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I have a open loft apartment. The ceilings are 25 feet high. I am trying to divide space for my five year old daughter so that it gives her some privacy.

One suggestion would be to use bookshelves. But because they would be at right angles to the walls, I don't see how I could anchor them.

I'd prefer not to use panel room dividers, but I am not sure what is another option that is safe while also aesthetically pleasing.

So my questions are:

  • Is there a safe way to place bookshelves in an open space so that they do not tip over?
  • Do you have a suggestion for dividing a room other than panel room dividers?

Thank you!

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  • If you have extra money to spend, I suggest adding a mezzanine level instead of dividing the space vertically. – r13 Apr 11 at 16:34
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I have a open loft apartment. The ceilings are 25 feet high. I am trying to divide space for my five year old daughter so that it gives her some privacy.

One suggestion would be to use bookshelves. But because they would be at right angles to the walls, I don't see how I could anchor them.

If they're at right angles to the walls, you securely attach the end to the wall, top and bottom, choose an adequately rigid design, and bolt them together top and bottom. I'm guessing you're trying to avoid screwing to the floor and you're OK with semipermanent, you can augment with double sided tape or adhesive to the floor, which if done right will be an absolute PITA to remove, but will still be removable without damage. I wouldn't count on double sided tape as a sole solution but if you're OK with permanent, there are adhesives that would do the job. If they need to be freestanding, bolting multiple shelves together in an L or T shape can be adequately safe provided they are weighted sensibly.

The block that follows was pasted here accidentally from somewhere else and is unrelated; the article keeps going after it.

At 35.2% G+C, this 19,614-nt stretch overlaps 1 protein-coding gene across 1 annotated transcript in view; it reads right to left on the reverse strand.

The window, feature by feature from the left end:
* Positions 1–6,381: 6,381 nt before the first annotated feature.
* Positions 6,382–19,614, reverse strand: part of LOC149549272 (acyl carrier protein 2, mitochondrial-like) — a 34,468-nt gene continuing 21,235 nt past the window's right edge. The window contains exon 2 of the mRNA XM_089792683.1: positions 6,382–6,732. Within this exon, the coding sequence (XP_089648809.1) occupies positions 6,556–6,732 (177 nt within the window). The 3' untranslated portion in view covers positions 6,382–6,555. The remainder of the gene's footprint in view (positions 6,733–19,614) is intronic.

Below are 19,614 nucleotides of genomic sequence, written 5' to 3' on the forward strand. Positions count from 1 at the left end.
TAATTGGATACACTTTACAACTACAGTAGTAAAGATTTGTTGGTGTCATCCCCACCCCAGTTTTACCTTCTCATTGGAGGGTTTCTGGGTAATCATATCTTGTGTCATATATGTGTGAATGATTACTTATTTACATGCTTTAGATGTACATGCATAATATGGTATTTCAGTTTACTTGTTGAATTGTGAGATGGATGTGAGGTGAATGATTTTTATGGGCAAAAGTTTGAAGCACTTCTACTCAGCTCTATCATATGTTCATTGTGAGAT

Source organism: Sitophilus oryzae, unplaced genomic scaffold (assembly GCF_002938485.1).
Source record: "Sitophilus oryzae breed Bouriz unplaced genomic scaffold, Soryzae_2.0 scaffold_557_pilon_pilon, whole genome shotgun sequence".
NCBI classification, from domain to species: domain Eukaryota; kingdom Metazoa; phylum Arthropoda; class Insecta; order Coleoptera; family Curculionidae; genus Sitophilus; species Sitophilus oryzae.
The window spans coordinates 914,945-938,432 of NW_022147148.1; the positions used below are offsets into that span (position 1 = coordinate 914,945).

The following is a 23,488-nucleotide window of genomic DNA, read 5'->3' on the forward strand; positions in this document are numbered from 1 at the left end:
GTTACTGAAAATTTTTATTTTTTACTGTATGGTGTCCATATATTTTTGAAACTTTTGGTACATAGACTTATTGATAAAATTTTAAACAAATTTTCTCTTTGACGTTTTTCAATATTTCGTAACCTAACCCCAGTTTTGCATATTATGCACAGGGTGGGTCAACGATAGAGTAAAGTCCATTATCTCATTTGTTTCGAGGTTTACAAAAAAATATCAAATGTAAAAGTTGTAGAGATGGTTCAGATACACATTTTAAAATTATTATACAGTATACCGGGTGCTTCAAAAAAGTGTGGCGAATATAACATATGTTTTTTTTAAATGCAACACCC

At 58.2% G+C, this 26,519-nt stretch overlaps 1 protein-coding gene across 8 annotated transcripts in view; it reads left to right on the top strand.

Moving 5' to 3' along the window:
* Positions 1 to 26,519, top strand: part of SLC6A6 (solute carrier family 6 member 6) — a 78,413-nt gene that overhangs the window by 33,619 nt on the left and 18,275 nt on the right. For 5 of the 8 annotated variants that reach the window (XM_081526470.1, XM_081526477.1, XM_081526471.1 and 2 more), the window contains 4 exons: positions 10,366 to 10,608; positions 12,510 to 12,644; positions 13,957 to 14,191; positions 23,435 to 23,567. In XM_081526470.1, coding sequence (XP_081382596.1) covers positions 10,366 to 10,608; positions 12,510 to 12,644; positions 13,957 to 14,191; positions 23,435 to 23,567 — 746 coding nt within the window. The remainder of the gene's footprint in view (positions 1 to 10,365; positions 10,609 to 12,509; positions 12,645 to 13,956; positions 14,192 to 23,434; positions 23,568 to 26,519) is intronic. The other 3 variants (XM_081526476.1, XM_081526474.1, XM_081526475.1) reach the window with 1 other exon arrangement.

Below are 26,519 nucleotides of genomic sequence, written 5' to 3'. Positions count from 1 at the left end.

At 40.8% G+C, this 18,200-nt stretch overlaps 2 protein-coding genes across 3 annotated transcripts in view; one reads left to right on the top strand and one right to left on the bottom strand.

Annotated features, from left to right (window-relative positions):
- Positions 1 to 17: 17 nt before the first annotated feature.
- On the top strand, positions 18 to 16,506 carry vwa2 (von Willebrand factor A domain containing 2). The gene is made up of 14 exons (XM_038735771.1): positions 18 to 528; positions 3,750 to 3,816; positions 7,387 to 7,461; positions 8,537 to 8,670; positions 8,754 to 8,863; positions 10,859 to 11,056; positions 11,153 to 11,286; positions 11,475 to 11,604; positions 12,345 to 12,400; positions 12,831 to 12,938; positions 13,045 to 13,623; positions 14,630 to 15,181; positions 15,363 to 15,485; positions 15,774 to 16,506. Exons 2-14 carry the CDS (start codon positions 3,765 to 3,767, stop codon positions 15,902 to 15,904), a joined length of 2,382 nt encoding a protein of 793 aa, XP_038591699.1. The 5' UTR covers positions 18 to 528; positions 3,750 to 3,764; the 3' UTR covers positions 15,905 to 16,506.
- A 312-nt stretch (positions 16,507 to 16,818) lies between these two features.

I'd prefer not to use panel room dividers, but I am not sure what is another option that is safe while also aesthetically pleasing.

Actual walls come to mind. If you build a wall tall enough to build a door into it, you can use the L shape principle mentioned above and secure both ends of the door to walls, producing safety and strength for the price of stud and drywall, which is probably much cheaper than bookshelves. It would also give you something to screw your bookshelves to. Again, if built correctly, they don't necessarily need to be screwed into or adhered to the floor.

So my questions are:

Is there a safe way to place bookshelves in an open space so that they do not tip over?

Ooopsie doodle I kind of answered before the question, but aside from the options mentioned above, use a bookshelf design with a wide enough base and low enough center of mass that it can't plausibly be tipped (Like back to back 18" deep 6 foot high solid wood shelves with textbooks on the bottom two shelves, or a single shelf with base extensions.

Do you have a suggestion for dividing a room other than panel room dividers?

You seem to care about finish, and some of the panel room dividers you're asking about can be quite fancy, soooooo... Maybe it would be better to say what you do want it to look like. I recommend actual walls because cost is low and finish is arbitrarily good, but if you can't get a building permit and you're not allowed to build legal "temporary" walls, the extra cost of bookshelf walls may be worthwhile.

Thank you!

NPGB but no need to add this in your question.

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    I’d be careful using bookcases to divide a loft. Books are surprisingly heavy – Lee Sam Apr 11 at 14:59

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